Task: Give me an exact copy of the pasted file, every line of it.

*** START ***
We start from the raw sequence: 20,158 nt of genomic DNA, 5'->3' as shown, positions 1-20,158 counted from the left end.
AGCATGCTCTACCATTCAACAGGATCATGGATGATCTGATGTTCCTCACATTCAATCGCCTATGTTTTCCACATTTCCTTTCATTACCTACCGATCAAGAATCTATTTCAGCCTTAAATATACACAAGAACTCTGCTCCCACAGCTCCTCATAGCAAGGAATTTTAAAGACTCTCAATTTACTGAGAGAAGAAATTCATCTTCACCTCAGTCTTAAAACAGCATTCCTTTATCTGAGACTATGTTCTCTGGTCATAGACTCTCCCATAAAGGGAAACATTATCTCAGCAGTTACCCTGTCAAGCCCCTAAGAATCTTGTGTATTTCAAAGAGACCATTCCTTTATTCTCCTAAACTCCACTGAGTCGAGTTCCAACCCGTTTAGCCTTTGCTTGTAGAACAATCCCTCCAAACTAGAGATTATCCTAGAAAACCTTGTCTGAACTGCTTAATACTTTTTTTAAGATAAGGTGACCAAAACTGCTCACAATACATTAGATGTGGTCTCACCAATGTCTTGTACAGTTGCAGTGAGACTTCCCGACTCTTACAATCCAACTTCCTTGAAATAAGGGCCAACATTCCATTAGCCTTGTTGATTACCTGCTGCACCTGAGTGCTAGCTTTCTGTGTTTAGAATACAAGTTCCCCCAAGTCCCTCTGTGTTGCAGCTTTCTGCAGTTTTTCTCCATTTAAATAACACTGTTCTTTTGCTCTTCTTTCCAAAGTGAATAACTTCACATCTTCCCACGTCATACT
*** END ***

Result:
We start from the raw sequence: 20,158 nt of genomic DNA, 5'->3' as shown, positions 1-20,158 counted from the left end.
AGCATGCTCTACCATTCAACAGGATCATGGATGATCTGATGTTCCTCACATTCAATCGCCTATGTTTTCCACATTTCCTTTCATTACCTACCGATCAAGAATCTATTTCAGCCTTAAATATACACAAGAACTCTGCTCCCACAGCTCCTCATAGCAAGGAATTTTAAAGACTCTCAATTTACTGAGAGAAGAAATTCATCTTCACCTCAGTCTTAAAACAGCATTCCTTTATCTGAGACTATGTTCTCTGGTCATAGACTCTCCCATAAAGGGAAACATTATCTCAGCAGTTACCCTGTCAAGCCCCTAAGAATCTTGTGTATTTCAAAGAGACCATTCCTTTATTCTCCTAAACTCCACTGAGTCGAGTTCCAACCCGTTTAGCCTTTGCTTGTAGAACAATCCCTCCAAACTAGAGATTATCCTAGAAAACCTTGTCTGAACTGCTTAATACTTTTTTTAAGATAAGGTGACCAAAACTGCTCACAATACATTAGATGTGGTCTCACCAATGTCTTGTACAGTTGCAGTGAGACTTCCCGACTCTTACAATCCAACTTCCTTGAAATAAGGGCCAACATTCCATTAGCCTTGTTGATTACCTGCTGCACCTGAGTGCTAGCTTTCTGTGTTTAGAATACAAGTTCCCCCAAGTCCCTCTGTGTTGCAGCTTTCTGCAGTTTTTCTCCATTTAAATAACACTGTTCTTTTGCTCTTCTTTCCAAAGTGAATAACTTCACATCTTCCCACGTCATACT